A learned person … does not answer impetuously. -Pirke Avot 5:9

On Honesty and Integrity:

When a person is brought into the heavenly Court of Judgment, he is asked: Did you deal honestly? -Shabbat 31a

On Gratitude and Contentedness:

Ben Zoma says: … Who is rich? One who rejoices in one’s portion … –Pirke Avot 4:1

On Politeness and Tact:

With good manners, you can open any door. -Yiddish proverb

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  • Ronald Pies MD

    Hi, Therese–Many thanks for your generosity of spirit, in posting this. You are truly a “mensch”! I hope your readers will find the ideas in my book of help in their own lives, and in the lives of their families and loved ones. –Best regards and Happy New Year, Ron Pies MD

  • Irene Bayersdorfer

    I also struggle and I spent my life trying to be a mensch, I don’t think I totally fulfilled the mensch philosophy, I will keep trying.
    Thanks for the kind directions.
    Irene Bayersdorfer

  • Sandy Naiman

    Hi, Therese…
    I’ve been very remiss in my blog reading of late, but I happened on yours a few minutes ago and was delighted to see Ronald Pies new book. I have an autographed copy, too. And I cherish it.
    You know, I’m using his chapter on “Respect for Self and Others” (Chapter 9) in my “Leadership in Society” course this semester. It is fundamental to affecting change for the “greater good” (and within oneself) and it’s a perfect reading, unlike any I’ve ever seen in any text, for young people interested in understanding the theory behind “Community Service” and the life-skills theory that drive us to give back and to want “to make a difference” ~ a difference that cannot be quantified by profits, but by non-profits.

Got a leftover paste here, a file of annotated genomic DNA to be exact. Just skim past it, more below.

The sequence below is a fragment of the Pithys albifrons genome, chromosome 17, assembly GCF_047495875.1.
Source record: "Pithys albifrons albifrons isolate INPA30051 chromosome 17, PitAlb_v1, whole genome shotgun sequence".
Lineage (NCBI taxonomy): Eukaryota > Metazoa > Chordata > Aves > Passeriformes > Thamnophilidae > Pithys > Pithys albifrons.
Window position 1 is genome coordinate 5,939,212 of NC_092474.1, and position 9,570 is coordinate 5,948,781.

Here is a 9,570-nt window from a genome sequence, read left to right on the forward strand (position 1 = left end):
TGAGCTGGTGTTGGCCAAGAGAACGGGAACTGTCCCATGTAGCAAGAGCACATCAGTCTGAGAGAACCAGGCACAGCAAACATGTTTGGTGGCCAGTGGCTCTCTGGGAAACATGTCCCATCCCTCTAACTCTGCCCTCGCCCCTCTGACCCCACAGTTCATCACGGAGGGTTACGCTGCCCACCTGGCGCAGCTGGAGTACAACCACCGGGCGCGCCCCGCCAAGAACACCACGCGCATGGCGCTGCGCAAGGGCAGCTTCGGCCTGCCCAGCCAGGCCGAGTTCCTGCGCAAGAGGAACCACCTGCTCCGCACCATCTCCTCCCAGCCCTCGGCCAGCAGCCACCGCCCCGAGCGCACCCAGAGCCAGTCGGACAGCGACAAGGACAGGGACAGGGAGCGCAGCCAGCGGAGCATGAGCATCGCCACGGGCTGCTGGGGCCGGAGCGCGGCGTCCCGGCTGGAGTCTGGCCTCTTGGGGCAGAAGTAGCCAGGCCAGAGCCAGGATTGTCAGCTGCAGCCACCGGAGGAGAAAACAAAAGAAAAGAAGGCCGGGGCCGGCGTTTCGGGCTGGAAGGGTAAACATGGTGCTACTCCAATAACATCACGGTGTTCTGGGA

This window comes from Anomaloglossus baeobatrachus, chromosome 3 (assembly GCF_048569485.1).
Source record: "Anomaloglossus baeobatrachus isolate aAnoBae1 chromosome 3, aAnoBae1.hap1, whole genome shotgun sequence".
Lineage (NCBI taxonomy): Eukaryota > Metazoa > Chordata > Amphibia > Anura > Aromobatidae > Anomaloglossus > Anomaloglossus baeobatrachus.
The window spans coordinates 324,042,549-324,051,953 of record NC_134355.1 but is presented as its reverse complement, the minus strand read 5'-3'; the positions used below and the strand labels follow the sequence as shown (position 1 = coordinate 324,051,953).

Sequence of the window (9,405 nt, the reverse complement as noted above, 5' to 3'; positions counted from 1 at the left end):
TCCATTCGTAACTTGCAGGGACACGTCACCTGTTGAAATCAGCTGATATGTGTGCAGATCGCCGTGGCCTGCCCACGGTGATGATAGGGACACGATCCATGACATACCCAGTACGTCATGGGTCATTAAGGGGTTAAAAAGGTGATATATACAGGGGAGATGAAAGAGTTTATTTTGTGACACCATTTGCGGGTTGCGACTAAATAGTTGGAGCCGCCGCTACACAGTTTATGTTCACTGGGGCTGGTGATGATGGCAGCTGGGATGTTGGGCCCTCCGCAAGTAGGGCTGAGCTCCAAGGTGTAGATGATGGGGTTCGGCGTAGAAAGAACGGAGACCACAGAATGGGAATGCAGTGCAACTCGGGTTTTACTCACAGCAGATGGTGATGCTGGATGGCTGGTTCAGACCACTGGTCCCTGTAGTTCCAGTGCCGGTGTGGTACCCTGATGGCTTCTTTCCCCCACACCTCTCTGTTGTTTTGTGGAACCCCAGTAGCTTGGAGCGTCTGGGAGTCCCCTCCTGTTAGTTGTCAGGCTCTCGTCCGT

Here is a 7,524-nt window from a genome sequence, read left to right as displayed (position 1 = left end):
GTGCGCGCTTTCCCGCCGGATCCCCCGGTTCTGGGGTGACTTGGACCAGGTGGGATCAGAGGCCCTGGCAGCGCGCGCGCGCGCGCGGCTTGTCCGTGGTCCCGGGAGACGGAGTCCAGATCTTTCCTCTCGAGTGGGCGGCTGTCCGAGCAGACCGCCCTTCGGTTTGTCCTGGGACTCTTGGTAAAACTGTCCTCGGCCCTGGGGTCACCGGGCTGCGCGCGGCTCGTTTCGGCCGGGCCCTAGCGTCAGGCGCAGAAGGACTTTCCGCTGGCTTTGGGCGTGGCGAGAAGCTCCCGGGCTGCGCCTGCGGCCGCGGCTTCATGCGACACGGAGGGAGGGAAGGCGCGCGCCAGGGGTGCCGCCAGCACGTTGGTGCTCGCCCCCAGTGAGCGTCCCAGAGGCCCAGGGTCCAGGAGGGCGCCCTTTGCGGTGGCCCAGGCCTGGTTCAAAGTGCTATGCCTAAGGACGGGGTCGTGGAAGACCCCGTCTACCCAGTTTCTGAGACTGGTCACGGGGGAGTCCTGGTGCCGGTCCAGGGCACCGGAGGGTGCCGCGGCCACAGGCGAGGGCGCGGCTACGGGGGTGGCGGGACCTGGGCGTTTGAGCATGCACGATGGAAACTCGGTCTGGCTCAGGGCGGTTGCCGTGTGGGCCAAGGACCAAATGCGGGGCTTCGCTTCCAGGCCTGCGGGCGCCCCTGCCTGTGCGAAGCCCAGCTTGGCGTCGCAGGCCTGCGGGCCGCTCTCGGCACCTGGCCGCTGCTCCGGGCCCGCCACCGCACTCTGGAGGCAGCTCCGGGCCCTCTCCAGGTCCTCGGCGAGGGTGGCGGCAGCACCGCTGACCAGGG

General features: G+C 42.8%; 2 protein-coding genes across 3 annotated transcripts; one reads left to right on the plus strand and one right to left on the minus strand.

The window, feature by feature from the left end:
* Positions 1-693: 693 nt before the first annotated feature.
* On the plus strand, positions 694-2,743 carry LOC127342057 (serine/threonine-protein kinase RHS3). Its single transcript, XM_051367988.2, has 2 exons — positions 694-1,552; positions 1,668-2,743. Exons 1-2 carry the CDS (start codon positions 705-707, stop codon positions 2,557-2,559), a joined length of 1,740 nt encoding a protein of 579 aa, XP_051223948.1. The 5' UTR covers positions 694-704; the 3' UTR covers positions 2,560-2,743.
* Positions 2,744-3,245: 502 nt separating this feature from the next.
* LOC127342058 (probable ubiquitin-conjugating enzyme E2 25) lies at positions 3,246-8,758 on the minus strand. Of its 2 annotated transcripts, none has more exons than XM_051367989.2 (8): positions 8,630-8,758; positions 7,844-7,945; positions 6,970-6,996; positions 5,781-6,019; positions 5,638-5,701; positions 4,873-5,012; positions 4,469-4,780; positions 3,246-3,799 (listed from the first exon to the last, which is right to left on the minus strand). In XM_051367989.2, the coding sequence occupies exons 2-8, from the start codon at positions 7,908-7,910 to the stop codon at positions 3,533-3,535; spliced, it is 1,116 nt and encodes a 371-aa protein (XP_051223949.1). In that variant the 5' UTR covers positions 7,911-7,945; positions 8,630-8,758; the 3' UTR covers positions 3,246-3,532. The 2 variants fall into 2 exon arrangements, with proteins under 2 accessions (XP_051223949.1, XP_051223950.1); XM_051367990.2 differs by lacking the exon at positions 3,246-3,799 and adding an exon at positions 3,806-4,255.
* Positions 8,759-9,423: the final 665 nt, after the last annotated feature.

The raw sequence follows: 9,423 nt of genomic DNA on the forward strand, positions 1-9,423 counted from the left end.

Thank you for highlighting your favourite quotations. I’m sure anyone reading this engaging book ~ and your post ~ will find personal favourites because Dr. Pies has characteristically touched the soul of his subject. “Ethics for Everyone” ~ a challenging task that he has mastered, once again.
    All my best to you for this and many exciting new years to come ~ for you and yours. To new beginnings, every day, every week, every moment of your life.
    Here’s to celebrating and making the most of our “nows”…

  • Minnie

    Thanks for this post, love all the quotes.

  • Meg Y

    Thanks Therese for posting this. I think I shall go get Dr. Pies’ book. As a depressive, the quotes regarding Self Mastery and Self Discipline touched me the most, as I am learning that depression and to a great deal anxiety, are indeed “all in my head,” in as much as the thoughts that I allow in will affect my beliefs, feelings, and therefore my behavior. I like the wording of “mental training,” which I suppose goes on for a lifetime, but seems very focused for me as of late (2 years). God is working something in me that is not fun and I wish it would come to a conclusion, but I know He is fulfilling a purpose somehow. God Bless and Happy New Year! (PS: please don’t take my statements above to say that being depressed is “all in your head,” which I know to be contrary (and am on various helpful meds myself). I am speaking of the cognitive aspect that we can be aware of and control to some extent, and by focusing on God’s word, we replace lies with His truth, which will set us free!)